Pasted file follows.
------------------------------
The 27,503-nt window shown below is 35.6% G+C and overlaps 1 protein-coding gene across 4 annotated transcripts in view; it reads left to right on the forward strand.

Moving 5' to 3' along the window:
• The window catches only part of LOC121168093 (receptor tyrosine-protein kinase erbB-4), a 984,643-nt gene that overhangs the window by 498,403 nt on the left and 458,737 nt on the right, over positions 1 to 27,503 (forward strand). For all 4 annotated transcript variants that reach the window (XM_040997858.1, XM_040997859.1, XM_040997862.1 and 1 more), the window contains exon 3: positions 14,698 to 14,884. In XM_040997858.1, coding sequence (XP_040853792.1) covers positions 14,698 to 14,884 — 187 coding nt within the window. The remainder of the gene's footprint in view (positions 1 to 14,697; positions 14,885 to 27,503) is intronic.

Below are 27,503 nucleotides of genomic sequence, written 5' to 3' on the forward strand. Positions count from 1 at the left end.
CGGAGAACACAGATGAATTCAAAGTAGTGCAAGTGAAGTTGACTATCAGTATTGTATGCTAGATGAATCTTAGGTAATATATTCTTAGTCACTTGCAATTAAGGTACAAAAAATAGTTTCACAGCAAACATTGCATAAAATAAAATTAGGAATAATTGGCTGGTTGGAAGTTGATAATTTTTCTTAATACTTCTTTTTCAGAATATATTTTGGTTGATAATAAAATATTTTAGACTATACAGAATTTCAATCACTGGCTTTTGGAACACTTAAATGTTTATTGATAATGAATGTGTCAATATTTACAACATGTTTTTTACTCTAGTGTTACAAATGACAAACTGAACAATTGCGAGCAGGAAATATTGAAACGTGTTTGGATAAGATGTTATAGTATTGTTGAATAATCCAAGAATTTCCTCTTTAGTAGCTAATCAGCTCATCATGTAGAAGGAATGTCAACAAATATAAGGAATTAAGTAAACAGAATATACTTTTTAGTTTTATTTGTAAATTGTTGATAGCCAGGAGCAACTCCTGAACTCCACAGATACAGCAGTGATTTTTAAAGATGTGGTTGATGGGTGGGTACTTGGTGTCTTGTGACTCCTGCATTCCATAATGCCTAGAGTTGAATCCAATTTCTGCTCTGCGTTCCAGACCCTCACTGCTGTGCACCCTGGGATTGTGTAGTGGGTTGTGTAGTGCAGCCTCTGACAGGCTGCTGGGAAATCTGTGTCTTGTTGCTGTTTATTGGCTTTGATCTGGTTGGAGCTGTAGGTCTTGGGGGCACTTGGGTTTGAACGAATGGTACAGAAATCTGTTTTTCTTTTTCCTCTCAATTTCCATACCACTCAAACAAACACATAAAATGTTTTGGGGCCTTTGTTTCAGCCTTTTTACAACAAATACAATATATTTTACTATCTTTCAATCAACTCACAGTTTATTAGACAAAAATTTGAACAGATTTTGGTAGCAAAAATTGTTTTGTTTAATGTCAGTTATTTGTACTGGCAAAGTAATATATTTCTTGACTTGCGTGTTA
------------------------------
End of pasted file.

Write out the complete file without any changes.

The 27,503-nt window shown below is 35.6% G+C and overlaps 1 protein-coding gene across 4 annotated transcripts in view; it reads left to right on the forward strand.

Moving 5' to 3' along the window:
• The window catches only part of LOC121168093 (receptor tyrosine-protein kinase erbB-4), a 984,643-nt gene that overhangs the window by 498,403 nt on the left and 458,737 nt on the right, over positions 1 to 27,503 (forward strand). For all 4 annotated transcript variants that reach the window (XM_040997858.1, XM_040997859.1, XM_040997862.1 and 1 more), the window contains exon 3: positions 14,698 to 14,884. In XM_040997858.1, coding sequence (XP_040853792.1) covers positions 14,698 to 14,884 — 187 coding nt within the window. The remainder of the gene's footprint in view (positions 1 to 14,697; positions 14,885 to 27,503) is intronic.

Below are 27,503 nucleotides of genomic sequence, written 5' to 3' on the forward strand. Positions count from 1 at the left end.
CGGAGAACACAGATGAATTCAAAGTAGTGCAAGTGAAGTTGACTATCAGTATTGTATGCTAGATGAATCTTAGGTAATATATTCTTAGTCACTTGCAATTAAGGTACAAAAAATAGTTTCACAGCAAACATTGCATAAAATAAAATTAGGAATAATTGGCTGGTTGGAAGTTGATAATTTTTCTTAATACTTCTTTTTCAGAATATATTTTGGTTGATAATAAAATATTTTAGACTATACAGAATTTCAATCACTGGCTTTTGGAACACTTAAATGTTTATTGATAATGAATGTGTCAATATTTACAACATGTTTTTTACTCTAGTGTTACAAATGACAAACTGAACAATTGCGAGCAGGAAATATTGAAACGTGTTTGGATAAGATGTTATAGTATTGTTGAATAATCCAAGAATTTCCTCTTTAGTAGCTAATCAGCTCATCATGTAGAAGGAATGTCAACAAATATAAGGAATTAAGTAAACAGAATATACTTTTTAGTTTTATTTGTAAATTGTTGATAGCCAGGAGCAACTCCTGAACTCCACAGATACAGCAGTGATTTTTAAAGATGTGGTTGATGGGTGGGTACTTGGTGTCTTGTGACTCCTGCATTCCATAATGCCTAGAGTTGAATCCAATTTCTGCTCTGCGTTCCAGACCCTCACTGCTGTGCACCCTGGGATTGTGTAGTGGGTTGTGTAGTGCAGCCTCTGACAGGCTGCTGGGAAATCTGTGTCTTGTTGCTGTTTATTGGCTTTGATCTGGTTGGAGCTGTAGGTCTTGGGGGCACTTGGGTTTGAACGAATGGTACAGAAATCTGTTTTTCTTTTTCCTCTCAATTTCCATACCACTCAAACAAACACATAAAATGTTTTGGGGCCTTTGTTTCAGCCTTTTTACAACAAATACAATATATTTTACTATCTTTCAATCAACTCACAGTTTATTAGACAAAAATTTGAACAGATTTTGGTAGCAAAAATTGTTTTGTTTAATGTCAGTTATTTGTACTGGCAAAGTAATATATTTCTTGACTTGCGTGTTA